The most common breast changes during the third trimester-
- Breast soreness and tenderness can be expected to return in the third trimester, as in the first trimester.
- Since your breast size would also have most likely increased by now, wearing wire-free, comfortable cotton bras or a cotton sports bra might help avoid breast pain and ligament damage.
- Ensure that you use well-fitted bras since your cup size, as well as your band size, will change once the ribcage begins to expand to make room for the baby.
- You may also notice a whitish-yellow milky liquid oozing out of your breasts, called colostrum or early breast milk.
- Pro tip: nursing pads inside your bra can help mask the appearance of damp patches on your top due to colostrum.
- “Bloody nipple,” defined as a discharge of blood from the nipple, might also take place during the final weeks of the term as a result of expanding milk ducts or as a sign of a blocked duct. Reach out to your doctor if you notice a bloody nipple to rule out the possibility of a blockage.
- Nipple discharge may become more frequent.
Breast Changes post-childbirth: What Happens To Your Breasts After Delivery?
Having established what happens to your breasts trimester-on-trimester, it is only obvious to say that your breasts will undergo monumental changes post-delivery too. So, what exactly is happening to your boobs after the baby makes its grand entry into the world?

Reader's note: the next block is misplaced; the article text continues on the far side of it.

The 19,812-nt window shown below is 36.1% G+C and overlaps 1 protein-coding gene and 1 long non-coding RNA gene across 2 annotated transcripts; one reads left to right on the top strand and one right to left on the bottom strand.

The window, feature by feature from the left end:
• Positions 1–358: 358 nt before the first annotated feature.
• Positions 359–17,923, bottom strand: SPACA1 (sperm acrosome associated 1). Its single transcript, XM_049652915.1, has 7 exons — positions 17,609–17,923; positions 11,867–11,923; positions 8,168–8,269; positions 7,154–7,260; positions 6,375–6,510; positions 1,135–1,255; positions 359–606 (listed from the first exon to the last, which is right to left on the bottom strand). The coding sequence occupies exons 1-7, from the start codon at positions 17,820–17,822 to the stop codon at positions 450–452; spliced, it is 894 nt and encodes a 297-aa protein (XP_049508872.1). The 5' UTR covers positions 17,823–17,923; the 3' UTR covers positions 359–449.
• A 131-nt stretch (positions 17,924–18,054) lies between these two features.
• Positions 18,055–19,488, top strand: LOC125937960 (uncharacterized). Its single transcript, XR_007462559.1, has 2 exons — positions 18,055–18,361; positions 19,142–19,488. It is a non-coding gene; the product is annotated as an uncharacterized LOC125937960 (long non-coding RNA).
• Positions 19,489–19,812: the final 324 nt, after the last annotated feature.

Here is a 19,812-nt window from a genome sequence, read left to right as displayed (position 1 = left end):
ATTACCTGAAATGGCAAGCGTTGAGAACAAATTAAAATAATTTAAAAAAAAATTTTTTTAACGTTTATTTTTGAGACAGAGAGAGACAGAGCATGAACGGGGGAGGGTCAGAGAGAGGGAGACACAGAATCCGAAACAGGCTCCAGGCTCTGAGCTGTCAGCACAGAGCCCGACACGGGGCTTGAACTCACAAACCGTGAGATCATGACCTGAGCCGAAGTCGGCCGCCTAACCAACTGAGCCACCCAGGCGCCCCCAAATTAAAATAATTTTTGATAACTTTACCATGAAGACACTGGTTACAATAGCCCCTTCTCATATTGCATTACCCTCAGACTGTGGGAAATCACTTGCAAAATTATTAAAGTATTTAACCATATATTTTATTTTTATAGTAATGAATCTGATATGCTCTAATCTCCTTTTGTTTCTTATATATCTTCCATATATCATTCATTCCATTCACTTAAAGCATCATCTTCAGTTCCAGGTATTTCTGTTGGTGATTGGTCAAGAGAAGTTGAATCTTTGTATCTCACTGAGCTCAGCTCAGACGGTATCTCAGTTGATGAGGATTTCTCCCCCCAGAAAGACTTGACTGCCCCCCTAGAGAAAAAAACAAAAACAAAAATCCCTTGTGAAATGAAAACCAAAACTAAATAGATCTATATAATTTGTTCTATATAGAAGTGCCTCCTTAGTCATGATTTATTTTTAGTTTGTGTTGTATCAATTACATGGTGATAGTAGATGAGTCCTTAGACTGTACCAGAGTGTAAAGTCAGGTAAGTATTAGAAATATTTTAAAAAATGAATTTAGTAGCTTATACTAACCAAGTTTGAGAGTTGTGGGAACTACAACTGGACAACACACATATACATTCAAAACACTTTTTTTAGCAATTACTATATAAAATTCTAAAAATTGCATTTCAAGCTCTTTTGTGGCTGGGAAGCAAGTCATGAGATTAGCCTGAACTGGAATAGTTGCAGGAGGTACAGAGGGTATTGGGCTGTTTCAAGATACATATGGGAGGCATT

Here are the changes taking place in your breasts right after delivery-
- You can expect your breasts to appear fuller and firmer within two to four days post-childbirth. This change takes place as your baby gets ready to breastfeed. The amount of increased blood flow and circulation around the breast surges and so does the lymphatic fluid within the breasts.
- Besides, your pregnancy hormones also suddenly dip down as the baby is born to allow the breast-producing hormones to take over. Once the baby has been born and the placenta has been delivered, this will trigger the breast milk.
- A certain level of discomfort and pain might also be felt in the breasts (referred to as engorgement), which typically fades away within a few days.
Here Are The Changes Taking Place In Your Breasts During Lactation-
Your nine long months of pregnancy are over, the baby has been born, your body seems to start feeling more familiar, just like the pre-term days, you have also now been breastfeeding your baby for some time. But through this all, what is happening to your breasts?
- After delivery, during lactation, your breasts may begin to feel larger and heavier, owing to the storage of the baby’s food aka breastmilk.
- This fullness will most likely be most noticeable right before a feed.
- Within the first six months post-delivery, you can expect your breasts to return to a smaller size as you begin to lose the fatty tissue in the breast.
By the time your baby celebrates their its first birthday, your breasts will most likely return to the original, pre-pregnancy size.
Here Are The Changes Taking Place In Your Breasts After Weaning-
Weaning is defined as the process of introducing a baby to full-size human foods. It is the phase of transition from a mother’s milk or formula milk to actual food. So now that you have introduced your baby to proper food, do not breastfeed them anymore, what is happening to your breasts?